The Fourth Circuit ruled on 31 May that the North Carolina State Board of Dental Examiners was not shielded from federal antitrust scrutiny under the state action doctrine when it issued cease-and-desist letters to non-dentists offering teeth-whitening services. The court, in a decision by Judge Dennis Shedd, held that the Dental Board is a private entity that was not supervised by the state. Following on the heels of the Federal Trade Commission’s (FTC’s) victory in FTC v. Phoebe Putney Health System, this ruling marks another win for the FTC in its quest to narrow the scope of the state action doctrine, and even more importantly, sheds light on whether certain medical boards or licensing entities, such as a state dental board, must show they are actively supervised by the state in order to claim immunity from the antitrust laws.

The FTC had sued the Dental Board alleging that it violated the FTC Act because the cease-and-desist letters effectively halted all non-dentists from offering teeth-whitening services, thus harming competition. The Dental Board argued that its actions were immune from the federal antitrust laws under the state action doctrine – which protects state entities from federal antitrust scrutiny as long as there is a clearly articulated state policy to displace competition with regulation and active state supervision of any private conduct seeking to benefit from the immunity.

While the Dental Board claimed it was a state actor, the FTC found, and the Fourth Circuit upheld, that the board was a private actor that was only entitled to antitrust immunity if actively supervised by the state. The Fourth Circuit reasoned that the Dental Board was a private actor because it was composed primarily of dentists elected by other practicing dentists, all pursuing independent economic interests. And because the Dental Board acted as a private actor and was not supervised by the state when it issued its cease-and-desist letters, antitrust immunity did not shield its actions from oversight by the federal antitrust laws. The court then went on to affirm the rest of the FTC’s decision, including holding that the Dental Board members could conspire to restrain trade under federal antitrust law even though they were acting as part of a single entity (i.e. the dental board). Ultimately, the court held  that ‘‘ [ a ] t the end of the day, this case is about a state Board run by private actors in the marketplace taking action outside of the procedures mandated by state law to expel a competitor from the market.”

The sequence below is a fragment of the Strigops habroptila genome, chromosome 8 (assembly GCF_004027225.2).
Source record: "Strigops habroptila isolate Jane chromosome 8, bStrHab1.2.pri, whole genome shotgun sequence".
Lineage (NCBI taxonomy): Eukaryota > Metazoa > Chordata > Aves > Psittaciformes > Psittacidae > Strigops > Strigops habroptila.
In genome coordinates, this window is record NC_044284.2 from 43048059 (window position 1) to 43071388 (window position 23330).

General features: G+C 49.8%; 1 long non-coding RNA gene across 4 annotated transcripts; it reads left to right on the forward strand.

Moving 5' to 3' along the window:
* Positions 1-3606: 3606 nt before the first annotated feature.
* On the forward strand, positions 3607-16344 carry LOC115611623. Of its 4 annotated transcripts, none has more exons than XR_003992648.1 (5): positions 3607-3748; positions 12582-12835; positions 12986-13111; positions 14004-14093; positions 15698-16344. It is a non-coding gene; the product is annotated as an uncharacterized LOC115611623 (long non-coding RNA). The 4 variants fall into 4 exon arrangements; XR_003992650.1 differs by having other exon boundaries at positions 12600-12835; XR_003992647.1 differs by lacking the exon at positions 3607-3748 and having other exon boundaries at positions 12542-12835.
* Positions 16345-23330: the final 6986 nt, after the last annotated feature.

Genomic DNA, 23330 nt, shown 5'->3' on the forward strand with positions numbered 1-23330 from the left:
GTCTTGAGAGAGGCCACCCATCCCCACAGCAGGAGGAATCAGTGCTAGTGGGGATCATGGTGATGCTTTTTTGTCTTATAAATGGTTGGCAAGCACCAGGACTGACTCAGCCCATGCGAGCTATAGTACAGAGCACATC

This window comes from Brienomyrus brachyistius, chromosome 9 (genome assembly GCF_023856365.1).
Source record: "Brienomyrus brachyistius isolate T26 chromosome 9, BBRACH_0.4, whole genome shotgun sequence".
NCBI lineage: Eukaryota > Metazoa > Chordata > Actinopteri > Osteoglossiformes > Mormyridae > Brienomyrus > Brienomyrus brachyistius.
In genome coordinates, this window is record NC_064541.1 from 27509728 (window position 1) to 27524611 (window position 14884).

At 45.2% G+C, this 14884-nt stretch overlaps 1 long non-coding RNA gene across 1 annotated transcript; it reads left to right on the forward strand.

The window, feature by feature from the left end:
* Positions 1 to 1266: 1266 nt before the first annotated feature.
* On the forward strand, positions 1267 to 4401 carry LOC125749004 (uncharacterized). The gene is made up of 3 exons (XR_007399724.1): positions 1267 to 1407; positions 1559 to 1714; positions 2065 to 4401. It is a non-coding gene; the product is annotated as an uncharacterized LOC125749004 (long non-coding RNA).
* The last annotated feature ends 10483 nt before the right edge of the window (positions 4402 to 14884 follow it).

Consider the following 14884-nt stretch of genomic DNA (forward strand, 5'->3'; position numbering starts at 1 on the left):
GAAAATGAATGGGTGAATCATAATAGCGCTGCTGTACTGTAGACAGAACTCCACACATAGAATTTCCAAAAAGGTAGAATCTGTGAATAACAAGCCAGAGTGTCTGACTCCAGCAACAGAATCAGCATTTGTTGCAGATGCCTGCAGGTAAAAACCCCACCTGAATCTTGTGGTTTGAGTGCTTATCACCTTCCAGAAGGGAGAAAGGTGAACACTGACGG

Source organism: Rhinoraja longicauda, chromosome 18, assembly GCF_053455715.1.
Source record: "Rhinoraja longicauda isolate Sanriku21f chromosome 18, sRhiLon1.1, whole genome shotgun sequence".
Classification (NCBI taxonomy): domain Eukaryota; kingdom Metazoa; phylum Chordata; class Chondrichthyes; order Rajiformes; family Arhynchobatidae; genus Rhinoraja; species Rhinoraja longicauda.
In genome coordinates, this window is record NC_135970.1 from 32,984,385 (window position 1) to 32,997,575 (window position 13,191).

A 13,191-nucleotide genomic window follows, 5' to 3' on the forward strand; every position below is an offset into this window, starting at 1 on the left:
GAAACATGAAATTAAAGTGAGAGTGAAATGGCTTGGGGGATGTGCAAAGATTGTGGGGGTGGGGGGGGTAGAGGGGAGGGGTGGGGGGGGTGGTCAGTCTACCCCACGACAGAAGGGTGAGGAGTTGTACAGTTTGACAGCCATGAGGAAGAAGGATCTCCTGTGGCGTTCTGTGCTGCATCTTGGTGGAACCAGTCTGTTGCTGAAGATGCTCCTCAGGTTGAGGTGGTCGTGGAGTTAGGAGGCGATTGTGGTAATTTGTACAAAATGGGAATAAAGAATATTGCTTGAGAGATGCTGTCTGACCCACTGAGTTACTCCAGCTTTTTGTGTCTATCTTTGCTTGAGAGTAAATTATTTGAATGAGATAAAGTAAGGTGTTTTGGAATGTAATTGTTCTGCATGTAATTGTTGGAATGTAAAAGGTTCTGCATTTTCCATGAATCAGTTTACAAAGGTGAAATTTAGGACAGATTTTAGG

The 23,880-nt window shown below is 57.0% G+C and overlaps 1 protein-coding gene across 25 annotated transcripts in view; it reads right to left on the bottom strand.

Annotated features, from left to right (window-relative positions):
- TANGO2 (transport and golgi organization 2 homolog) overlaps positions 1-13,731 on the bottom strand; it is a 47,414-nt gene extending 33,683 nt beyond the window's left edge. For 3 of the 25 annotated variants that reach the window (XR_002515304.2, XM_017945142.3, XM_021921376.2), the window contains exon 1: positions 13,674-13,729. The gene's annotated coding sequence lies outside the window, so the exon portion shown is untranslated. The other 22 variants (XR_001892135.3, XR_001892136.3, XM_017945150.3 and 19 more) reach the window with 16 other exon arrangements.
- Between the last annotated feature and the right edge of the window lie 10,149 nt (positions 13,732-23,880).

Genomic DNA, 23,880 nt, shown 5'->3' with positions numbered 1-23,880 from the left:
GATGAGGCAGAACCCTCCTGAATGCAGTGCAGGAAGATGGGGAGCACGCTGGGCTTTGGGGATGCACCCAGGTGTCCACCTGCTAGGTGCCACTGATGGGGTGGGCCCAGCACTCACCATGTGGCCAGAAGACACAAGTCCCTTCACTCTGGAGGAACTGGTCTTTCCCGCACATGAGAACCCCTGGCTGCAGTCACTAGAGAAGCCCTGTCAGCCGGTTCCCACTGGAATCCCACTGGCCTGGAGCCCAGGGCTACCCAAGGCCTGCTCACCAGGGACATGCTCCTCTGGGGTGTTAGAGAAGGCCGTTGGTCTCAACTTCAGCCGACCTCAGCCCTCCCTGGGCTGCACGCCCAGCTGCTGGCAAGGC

The case however, does not hold that all state medical boards or similar entities are always private actors. As emphasized in the concurring opinion by Judge Barbara Milano Keenan, if the Dental Board members had been appointed or elected by state government officials pursuant to a statute, a much stronger case for state action immunity would have existed. Other noteworthy aspects of the decision are the following:

  • In determining whether an entity, and in particular a medical board or licensing entity, is a state entity or a private actor under the state action doctrine, the critical inquiry is who controls the entity and whether they are independent market participants with independent economic interests. Entities should not rely solely on statutory language that says the board is an “agency of the state.”
  • The court upheld the approach by FTC in which it found based on a “quick look” that the Dental Board’s actions were anticompetitive. In doing so, among other things the court noted that the Dental Board lacked “any clinical or empirical evidence validating” the risks of teeth-whitening. This highlights the importance that courts may place when evaluating a restraint on whether there is strong evidence that the challenged conduct is designed to, and likely will result, in beneficial effects.
  • The decision follows the Supreme Court's guidance in Phoebe Putney’s guidance that immunity from the antitrust laws is disfavored. Entities should engage in a detailed inquiry before assuming that the state action doctrine will immunize their actions.